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J Virol Methods. 1992 Dec 1;40(3):287-96.

A comparison between one first generation and three second generation anti-HCV ELISAs: an investigation in high- and low-risk subjects in correlation with recombinant immunoblot assay and polymerase chain reaction.

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Department of Medical Microbiology, Lund University, Malmö General Hospital, Sweden.


One first generation assay (manufactured by Ortho, test I) and 3 second generation anti-HCV ELISAs (manufactured by Ortho, Abbott, and UBI, tests II-IV) were compared. Sera from 4 different sources were used: (1) intravenous drug-users (IVDUs, n = 50), (2) blood donors (n = 1055), (3) all clinical samples from one day of routine anti-HCV testing (n = 89), (4) hemodialysis patients previously found negative by test I but clinically suspected to have a HCV infection (n = 11). Confirmatory anti-HCV tests were carried out with a second generation recombinant immunoblot assay (RIBA II). In sera positive exclusively by test IV, one antibody consumption test (UBI HCV Neutralization EIA) and one further immunoblot assay (INNO-LIA HCV Ab) were used. PCR for HCV RNA was carried out on all hemodialysis patient sera and in the RIBA II positive blood donor sera. The second generation ELISAs discriminated 11 more positive samples than the first generation test (2 IVDUs, 5 blood donors, 4 clinical samples). The 9 sera from blood donors and clinical samples were all RIBA II positive or indeterminate. The second generation tests thus showed increased sensitivity. The second generation tests also showed increased specificity in that 4 samples that were positive by test I but negative by the second generation tests, were also negative by RIBA II. With few exceptions, all RIBA II-positive and most of the indeterminate samples were positive by the second generation ELISAs. With few exceptions, all the RIBA II-negative samples were negative by the second generation ELISAs. Eleven blood donor sera were positive by test IV exclusively where RIBA II and other supplementary assays were negative. The recently introduced second generation anti-HCV ELISAs were found to have a higher sensitivity than the first generation test. The tests also showed a good concordance with the exception of test IV in the group of blood donor sera.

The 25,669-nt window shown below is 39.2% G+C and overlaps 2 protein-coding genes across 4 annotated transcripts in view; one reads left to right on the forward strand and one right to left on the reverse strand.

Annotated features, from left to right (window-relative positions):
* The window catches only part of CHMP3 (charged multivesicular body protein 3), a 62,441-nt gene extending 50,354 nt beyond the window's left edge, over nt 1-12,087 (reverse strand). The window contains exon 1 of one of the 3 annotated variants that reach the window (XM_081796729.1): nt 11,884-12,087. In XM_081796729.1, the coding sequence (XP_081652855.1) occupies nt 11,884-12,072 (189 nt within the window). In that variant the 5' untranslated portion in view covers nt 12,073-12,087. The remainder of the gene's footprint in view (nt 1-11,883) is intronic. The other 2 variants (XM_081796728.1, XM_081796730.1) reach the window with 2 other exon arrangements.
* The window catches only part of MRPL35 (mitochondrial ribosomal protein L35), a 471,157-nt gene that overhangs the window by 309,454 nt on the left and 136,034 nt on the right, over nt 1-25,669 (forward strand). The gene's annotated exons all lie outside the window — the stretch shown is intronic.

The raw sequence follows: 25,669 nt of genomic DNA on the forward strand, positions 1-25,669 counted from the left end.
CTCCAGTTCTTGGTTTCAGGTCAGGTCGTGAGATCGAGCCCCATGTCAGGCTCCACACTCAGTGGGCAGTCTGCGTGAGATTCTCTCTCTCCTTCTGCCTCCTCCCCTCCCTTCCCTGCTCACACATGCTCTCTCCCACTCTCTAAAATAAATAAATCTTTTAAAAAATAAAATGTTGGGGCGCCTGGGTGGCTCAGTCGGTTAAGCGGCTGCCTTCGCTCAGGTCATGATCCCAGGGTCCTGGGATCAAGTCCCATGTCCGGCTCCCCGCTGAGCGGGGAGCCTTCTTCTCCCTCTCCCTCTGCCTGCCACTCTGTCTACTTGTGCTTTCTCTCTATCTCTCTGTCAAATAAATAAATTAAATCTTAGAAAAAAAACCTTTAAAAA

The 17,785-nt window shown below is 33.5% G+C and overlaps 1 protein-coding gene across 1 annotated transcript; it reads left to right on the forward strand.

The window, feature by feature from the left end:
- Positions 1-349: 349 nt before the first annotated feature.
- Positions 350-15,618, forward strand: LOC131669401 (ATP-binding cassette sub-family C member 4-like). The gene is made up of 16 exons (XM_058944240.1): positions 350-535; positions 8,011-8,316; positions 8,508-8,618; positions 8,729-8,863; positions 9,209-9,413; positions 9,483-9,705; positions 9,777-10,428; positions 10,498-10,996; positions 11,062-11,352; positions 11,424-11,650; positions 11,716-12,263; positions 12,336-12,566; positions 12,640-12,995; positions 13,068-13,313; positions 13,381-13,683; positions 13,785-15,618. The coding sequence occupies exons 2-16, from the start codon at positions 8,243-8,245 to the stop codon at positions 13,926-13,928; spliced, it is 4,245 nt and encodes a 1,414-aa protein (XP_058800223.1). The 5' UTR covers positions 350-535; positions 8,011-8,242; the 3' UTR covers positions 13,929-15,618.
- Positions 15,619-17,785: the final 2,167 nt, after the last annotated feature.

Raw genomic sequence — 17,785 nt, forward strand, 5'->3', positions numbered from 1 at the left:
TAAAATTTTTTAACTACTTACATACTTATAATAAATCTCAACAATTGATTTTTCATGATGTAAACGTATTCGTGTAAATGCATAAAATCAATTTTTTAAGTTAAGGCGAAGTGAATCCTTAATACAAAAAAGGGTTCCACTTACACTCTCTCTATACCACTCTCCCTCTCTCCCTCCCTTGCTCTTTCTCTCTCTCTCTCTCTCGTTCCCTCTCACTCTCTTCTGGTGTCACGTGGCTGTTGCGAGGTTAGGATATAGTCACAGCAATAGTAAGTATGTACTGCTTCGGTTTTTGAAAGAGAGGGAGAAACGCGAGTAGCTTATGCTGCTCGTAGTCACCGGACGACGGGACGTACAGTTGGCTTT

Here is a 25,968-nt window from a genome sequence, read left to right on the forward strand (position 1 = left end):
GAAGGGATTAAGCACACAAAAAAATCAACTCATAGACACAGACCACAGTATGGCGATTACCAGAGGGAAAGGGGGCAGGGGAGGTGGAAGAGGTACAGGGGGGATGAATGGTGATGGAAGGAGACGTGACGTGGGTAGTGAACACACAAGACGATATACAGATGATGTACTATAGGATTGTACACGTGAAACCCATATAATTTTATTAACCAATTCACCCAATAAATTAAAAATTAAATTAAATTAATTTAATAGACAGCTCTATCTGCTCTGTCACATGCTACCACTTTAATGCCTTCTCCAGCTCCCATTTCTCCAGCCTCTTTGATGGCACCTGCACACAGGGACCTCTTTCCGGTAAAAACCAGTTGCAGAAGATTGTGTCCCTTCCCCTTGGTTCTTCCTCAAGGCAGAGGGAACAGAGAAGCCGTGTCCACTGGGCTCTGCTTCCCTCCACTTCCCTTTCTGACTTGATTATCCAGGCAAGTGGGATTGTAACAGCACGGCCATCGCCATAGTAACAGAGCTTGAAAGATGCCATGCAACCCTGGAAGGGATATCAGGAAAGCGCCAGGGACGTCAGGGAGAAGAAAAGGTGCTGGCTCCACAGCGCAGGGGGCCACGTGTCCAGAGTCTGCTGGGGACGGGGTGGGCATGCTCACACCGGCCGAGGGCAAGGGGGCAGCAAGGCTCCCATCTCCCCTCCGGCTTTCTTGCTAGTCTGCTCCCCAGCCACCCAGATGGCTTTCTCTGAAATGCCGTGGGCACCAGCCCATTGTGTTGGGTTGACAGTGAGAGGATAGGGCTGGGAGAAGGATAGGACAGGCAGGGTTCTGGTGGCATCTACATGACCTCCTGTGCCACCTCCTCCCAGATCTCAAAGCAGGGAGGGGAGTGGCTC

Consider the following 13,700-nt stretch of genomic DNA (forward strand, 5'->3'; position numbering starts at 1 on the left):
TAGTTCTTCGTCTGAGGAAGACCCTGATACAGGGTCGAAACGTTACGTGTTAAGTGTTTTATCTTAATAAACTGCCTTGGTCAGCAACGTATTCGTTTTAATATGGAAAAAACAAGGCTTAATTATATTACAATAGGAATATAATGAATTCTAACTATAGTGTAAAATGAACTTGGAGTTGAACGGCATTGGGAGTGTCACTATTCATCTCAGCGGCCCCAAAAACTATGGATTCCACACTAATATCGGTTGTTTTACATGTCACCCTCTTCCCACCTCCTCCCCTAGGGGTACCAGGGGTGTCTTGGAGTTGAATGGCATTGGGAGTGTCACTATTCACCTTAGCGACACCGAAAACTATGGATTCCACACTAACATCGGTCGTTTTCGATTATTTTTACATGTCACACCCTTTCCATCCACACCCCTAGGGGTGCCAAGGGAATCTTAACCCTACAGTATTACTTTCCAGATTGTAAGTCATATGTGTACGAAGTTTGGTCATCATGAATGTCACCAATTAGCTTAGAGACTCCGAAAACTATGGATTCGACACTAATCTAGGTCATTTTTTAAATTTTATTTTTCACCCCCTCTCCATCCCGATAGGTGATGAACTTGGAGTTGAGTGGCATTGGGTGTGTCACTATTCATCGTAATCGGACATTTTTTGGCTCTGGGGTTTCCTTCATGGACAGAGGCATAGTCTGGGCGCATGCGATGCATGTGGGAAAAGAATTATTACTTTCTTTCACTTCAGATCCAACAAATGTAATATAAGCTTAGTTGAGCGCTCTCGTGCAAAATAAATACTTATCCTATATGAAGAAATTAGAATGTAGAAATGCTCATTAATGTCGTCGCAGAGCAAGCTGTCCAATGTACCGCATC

[Indexed for MEDLINE]

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